The prototype of this group of diseases is Werner syndrome (progeria adultorum), which is an autosomal recessive disorder resulting from mutations of the WRN gene. In most cases it manifests itself as the absence of the normal growth spurt in adolescence. At the age of 20 years, most of the patients have gray hair with progressive atrophy and hardening of the skin, premature development of cataracts, osteoporosis, diabetes mellitus, and varying degrees of atherosclerosis.

The average life expectancy is 47 years. The most frequent causes of death are myocardial infarction and malignant neoplasms. More than 400 cases of Werner syndrome have been reported in the literature. The gene product of the WRN gene belongs to a family of DNA helicases that are required for DNA replication, recombination, chromosome segregation, DNA repair, transcription, or other processes requiring unwinding of DNA. Hindered DNA repair, increased telomere shortening, and increased genomic instability all may contribute to premature senescence in Werner syndrome.

While Werner syndrome manifests itself in adolescence, children with Hutchinson-Gilford syndrome (progeria infantilis) begin to show symptoms of premature aging in their first year of life (Fig. 8.1). The disorder was first described in 1754. Most affected children have distinct alopecia by their second birthday. Subcutaneous lipodystrophy makes the children look old at a very young age. Periarticular fibroses result in the stiffening of the joints; there is early osteoporosis with bone fragility.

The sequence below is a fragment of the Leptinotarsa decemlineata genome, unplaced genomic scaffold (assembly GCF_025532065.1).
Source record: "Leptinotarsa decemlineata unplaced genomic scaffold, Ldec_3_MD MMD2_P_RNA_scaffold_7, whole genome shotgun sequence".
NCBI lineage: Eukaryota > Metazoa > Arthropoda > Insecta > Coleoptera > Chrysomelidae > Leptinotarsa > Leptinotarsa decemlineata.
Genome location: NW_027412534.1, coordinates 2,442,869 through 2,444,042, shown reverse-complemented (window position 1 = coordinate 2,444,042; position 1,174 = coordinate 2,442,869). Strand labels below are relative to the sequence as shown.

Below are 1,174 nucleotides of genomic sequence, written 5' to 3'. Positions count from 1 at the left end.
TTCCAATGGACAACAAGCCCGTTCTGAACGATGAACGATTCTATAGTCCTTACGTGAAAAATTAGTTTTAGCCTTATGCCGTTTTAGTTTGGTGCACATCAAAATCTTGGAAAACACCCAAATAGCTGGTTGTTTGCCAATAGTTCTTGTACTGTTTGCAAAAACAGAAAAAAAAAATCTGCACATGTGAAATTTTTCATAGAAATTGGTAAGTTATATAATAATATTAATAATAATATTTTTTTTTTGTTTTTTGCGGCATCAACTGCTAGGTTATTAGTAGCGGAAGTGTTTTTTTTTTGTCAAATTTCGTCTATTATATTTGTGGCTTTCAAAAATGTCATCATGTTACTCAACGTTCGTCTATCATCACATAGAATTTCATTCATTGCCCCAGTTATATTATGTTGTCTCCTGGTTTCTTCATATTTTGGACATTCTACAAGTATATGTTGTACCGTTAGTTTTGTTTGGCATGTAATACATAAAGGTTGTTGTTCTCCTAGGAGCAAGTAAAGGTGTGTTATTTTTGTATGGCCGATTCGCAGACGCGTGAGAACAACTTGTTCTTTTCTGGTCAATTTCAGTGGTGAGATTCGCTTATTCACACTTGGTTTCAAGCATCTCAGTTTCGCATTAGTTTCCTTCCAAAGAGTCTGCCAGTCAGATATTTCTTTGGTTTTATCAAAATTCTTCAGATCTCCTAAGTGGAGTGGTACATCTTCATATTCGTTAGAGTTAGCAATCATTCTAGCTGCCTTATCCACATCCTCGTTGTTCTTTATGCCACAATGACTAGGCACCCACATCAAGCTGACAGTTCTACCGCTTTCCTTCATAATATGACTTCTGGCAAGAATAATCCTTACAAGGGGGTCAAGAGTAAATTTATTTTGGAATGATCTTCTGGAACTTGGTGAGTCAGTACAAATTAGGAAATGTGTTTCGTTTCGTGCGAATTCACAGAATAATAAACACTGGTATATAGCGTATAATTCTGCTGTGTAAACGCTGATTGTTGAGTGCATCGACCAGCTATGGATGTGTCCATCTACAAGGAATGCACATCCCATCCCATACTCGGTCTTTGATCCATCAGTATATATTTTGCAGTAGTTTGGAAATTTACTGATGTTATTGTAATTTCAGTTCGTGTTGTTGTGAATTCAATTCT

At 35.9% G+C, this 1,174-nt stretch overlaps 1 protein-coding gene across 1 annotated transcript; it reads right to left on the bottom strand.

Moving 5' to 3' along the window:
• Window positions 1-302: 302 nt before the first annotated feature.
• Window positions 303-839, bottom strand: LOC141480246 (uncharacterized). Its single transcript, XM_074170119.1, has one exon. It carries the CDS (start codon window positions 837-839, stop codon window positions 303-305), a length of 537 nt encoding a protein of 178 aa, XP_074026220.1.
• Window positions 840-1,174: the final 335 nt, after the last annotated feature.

By the time they are 5 years old, patients have generalized atherosclerosis. The average life expectancy is 14 years. Hutchinson-Gilford syndrome is caused by mutations of the LMNA gene, which codes for laminin A/C, an essential component of the nuclear membrane. Lamins form microfilaments in the nucleus and are important in maintaining the proper structure of the nuclei. They also influence chromatin structure, regulation of gene expression, and other functions.

Figure 8.1.Hutchinson-Gilford Progeria in a 3½-Year-Old Boy.

Hutchinson-Gilford Progeria in a 3½-Year-Old Boy.

Note the sparsity of hair of the scalp and eyebrows, as well as the atrophy of subtemporal fatty tissue, facial hypoplasia with microgenia, and the typically prominent cranial veins.
(Courtesy of R. Hennekam, Institute of Child Health, London.)